First, how bizarre this notion would be. Hell we can't even run a "not-for-profit" government how in heck are we going to expect these elected buffoons to run a company in the competitive would of automobiles?
The automakers are in line asking for a paltry $25 Billion in the form of bridge loans, to be paid back with interest. They are being asked to jump through hoops, sit on command, and to go potty on the paper unlike the bankers who are actually being thrown the money (nobody really knows how much as the sums given have been in the range of $350 Billion to $3 Trillion) with maybe having to send the taxpayer paper, in the form of Preferred Stock, at a pittance of what the sum of money given them.
There appears to be no criteria established by which banks will be entitled the money. Monday, December 1, 2008 five more banks were given money, with only one of them actually losing money in the most recent quarter. Two of the others showed lower earnings than the previous quarter, but both also just handed out substantial severance packages to their retiring president.
While the recent robbery of the taxpayer has many similarities to the Savings & Loan swindles during the Bush daddy era, no one is suggesting any wrong doing this time around. Also nobody is suggesting the government simply take over the loaning out of money, to be paid back with interest, much as they are doing with the automakers.
Is this simply an oversight? Or is it about something else? In the history of our country our banking has had its roots planted in Great Britain (Yes, the Federal Reserve Corporation, the "Fed", which has 300 shareholders who go back to the Rothschild family). To run against those roots had some dire consequences for some of our Presidents. Andrew Jackson had the government in charge of the money during his presidency. Jackson was the first sitting president to have an assassination attempt on his life.
The banks of England have made great wealth by financing wars, in many cases they financed both sides. During our Civil War, however, they were able to finance the South, but Lincoln would not go along and had the government support the finances of the North. Lincoln was assassinated.
Moving along, in the early 60's John F Kennedy drew up an Executive Order that had the government print money, the Silver Certificates. He was assassinated and one of the first things Lyndon Johnson did upon assuming the presidency was to rescind that Executive Order.
Are these three incidences coincidental, or is there something sinister at work?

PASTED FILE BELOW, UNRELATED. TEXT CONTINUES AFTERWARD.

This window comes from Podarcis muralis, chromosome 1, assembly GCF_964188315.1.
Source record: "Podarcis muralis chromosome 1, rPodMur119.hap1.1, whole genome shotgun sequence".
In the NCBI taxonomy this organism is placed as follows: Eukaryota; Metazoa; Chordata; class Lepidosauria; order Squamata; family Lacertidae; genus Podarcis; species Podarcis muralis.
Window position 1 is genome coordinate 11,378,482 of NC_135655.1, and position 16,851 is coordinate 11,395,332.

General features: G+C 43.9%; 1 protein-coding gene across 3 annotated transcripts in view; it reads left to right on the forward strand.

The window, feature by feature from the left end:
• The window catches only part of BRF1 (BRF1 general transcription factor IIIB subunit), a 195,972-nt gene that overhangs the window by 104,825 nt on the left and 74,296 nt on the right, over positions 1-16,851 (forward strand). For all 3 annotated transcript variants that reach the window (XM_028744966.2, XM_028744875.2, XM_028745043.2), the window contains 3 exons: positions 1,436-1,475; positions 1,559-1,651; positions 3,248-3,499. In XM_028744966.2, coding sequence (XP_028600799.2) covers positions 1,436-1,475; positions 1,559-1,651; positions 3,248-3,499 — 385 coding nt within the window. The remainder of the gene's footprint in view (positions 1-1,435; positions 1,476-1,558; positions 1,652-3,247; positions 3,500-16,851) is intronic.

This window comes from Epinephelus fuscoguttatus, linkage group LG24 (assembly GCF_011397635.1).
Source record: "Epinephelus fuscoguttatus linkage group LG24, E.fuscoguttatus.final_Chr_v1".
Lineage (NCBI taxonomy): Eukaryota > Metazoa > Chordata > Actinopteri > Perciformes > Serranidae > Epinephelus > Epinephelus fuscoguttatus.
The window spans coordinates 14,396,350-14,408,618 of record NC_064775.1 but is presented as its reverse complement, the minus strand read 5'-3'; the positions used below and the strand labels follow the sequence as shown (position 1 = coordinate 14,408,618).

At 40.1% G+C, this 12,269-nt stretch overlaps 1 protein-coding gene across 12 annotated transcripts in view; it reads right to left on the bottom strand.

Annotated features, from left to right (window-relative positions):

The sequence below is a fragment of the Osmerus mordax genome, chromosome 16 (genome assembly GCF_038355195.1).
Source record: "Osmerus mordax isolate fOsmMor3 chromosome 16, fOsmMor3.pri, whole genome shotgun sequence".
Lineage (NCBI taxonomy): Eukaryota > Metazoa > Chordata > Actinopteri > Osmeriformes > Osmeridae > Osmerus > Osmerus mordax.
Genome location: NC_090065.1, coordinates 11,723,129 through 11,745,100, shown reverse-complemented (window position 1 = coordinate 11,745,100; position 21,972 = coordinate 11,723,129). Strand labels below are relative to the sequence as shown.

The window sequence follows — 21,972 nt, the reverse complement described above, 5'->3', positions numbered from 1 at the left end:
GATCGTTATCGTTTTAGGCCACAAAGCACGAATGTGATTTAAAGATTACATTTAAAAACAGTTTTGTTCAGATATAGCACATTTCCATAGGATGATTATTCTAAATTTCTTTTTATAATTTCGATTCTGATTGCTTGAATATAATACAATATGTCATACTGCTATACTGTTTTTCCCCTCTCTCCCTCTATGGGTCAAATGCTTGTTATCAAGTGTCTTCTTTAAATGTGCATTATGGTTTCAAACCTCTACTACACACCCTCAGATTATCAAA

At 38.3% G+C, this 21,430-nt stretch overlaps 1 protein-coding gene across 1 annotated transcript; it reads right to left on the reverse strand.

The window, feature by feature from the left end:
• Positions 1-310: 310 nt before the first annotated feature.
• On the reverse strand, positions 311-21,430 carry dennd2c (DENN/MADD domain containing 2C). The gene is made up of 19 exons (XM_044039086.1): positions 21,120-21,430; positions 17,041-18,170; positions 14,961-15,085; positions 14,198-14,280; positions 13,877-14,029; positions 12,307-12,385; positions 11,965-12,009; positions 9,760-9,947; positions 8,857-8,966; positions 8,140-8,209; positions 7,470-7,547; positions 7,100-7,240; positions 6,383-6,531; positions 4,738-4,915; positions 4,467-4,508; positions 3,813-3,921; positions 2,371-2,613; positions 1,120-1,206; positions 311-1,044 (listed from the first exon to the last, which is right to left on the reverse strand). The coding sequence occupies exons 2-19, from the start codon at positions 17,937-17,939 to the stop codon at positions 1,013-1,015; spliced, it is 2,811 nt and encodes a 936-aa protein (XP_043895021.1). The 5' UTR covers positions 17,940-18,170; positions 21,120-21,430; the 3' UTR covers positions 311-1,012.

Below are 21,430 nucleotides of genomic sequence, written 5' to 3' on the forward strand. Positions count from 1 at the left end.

Is there a reason why there is so much resistance to giving money to the automakers, who are for all practical purposes the last of the breed who really produce something in our nation? It seems as though most of the other manufacturing concerns have left our shores for lands. If we lose the auto industry will we still be considered an industrialized nation? Most of our exports are raw materials and/or services while most of our imports are manufactured consumer products. Sounds pretty third worldish doesn't it?
If a bank goes under who stands to lose? All money funnels back to the originator, with interest. In this case it is, of course, the private corporation, the Federal Reserve Bank Corporation. A major concern given for throwing this money around to those with the biggest hands is that people and small businesses cannot get loans if these banks go under. That is hogwash! In this case a couple of things could happen, other banks would merely absorb the difference, hence there would be less competition. This, or course, could lead to more expensive money higher interest rates, but then could they get much higher than the 30% now charged by banks through their credit cards? The government could become the lender upon which we would better control the outgo and the income would have interest attached. A third choice would be the general idea of what is taking place now, but with one major change. We would give the money out in the form of loans, to be paid back at the interest these banks deem "fair". "Fair" being the interest they presently charge their customers. This would most likely have the 30% being charged now lowered drastically. This lowering would then put more spendable money in the pockets of consumers. That would assure the taxpayer of receiving their money back with interest, plus would allow our economy to not reel as badly because the people would have additional money due to lowered credit card interest (assuming these banks would not want to be paying 30% interest on the money they borrowed).